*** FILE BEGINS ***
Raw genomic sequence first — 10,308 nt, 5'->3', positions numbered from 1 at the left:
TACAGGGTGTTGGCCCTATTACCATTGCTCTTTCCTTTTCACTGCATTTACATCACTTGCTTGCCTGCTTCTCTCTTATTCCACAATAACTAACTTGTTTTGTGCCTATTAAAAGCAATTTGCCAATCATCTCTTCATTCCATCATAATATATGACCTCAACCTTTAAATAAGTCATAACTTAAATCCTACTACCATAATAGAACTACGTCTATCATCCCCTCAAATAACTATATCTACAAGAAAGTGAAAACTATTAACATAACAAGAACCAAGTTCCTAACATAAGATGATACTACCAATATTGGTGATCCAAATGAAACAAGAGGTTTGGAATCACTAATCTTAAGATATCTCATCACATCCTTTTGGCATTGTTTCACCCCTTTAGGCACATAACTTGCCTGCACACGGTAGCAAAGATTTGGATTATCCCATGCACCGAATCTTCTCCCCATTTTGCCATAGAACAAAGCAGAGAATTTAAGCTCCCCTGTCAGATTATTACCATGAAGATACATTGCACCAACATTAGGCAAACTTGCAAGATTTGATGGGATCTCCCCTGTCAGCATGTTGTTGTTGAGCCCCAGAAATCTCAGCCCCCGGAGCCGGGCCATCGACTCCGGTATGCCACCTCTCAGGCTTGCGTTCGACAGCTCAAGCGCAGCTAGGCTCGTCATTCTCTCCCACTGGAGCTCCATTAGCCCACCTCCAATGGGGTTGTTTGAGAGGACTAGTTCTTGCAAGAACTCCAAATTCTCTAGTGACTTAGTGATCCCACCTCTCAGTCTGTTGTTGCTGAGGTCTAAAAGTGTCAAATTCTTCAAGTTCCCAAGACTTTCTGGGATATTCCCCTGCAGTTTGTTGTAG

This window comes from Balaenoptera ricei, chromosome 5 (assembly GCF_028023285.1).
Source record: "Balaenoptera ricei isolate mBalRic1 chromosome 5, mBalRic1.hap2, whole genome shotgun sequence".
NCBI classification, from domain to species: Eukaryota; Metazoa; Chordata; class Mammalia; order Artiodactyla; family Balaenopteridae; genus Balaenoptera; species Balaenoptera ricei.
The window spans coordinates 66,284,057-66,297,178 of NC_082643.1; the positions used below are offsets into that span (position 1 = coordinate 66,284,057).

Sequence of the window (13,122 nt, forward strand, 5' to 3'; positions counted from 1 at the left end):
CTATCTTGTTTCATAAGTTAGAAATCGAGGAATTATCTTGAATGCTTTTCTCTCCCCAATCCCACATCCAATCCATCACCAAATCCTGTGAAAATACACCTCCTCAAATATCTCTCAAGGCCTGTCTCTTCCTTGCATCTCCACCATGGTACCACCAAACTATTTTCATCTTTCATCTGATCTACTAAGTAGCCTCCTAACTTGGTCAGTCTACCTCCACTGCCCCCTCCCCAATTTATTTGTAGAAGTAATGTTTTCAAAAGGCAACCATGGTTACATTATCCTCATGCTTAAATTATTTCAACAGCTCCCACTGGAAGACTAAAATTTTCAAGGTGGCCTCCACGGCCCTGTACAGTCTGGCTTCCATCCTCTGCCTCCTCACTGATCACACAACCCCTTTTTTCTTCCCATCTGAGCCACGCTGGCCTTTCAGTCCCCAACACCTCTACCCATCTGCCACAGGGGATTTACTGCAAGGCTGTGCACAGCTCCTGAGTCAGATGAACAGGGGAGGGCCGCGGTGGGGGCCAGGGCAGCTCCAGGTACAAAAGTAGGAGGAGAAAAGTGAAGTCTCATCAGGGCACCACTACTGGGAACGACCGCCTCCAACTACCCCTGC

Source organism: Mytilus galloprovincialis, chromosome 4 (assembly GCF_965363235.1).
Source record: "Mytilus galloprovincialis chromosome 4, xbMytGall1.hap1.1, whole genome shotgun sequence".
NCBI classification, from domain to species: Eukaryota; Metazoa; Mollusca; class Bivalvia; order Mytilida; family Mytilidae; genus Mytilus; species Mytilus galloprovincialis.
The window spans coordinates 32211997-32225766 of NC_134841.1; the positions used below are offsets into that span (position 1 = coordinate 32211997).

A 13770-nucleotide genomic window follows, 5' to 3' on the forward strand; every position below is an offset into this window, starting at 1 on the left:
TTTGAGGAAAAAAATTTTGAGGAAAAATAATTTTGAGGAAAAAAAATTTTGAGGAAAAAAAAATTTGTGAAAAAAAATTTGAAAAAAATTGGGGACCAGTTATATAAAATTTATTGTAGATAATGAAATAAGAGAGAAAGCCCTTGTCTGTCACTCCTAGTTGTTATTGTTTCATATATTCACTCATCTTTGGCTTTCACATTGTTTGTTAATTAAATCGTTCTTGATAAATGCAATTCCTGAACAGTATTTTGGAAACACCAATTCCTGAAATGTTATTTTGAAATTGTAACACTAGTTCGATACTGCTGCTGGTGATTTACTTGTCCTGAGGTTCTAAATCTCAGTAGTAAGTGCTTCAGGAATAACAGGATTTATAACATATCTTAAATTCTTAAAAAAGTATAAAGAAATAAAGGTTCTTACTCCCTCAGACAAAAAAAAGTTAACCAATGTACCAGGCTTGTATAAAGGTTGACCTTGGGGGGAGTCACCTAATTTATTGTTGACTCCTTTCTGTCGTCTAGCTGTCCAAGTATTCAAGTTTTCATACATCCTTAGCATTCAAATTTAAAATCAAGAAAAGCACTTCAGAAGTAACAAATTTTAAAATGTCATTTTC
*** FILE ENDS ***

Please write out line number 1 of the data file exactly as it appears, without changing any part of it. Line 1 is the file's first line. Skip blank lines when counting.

Raw genomic sequence first — 10,308 nt, 5'->3', positions numbered from 1 at the left: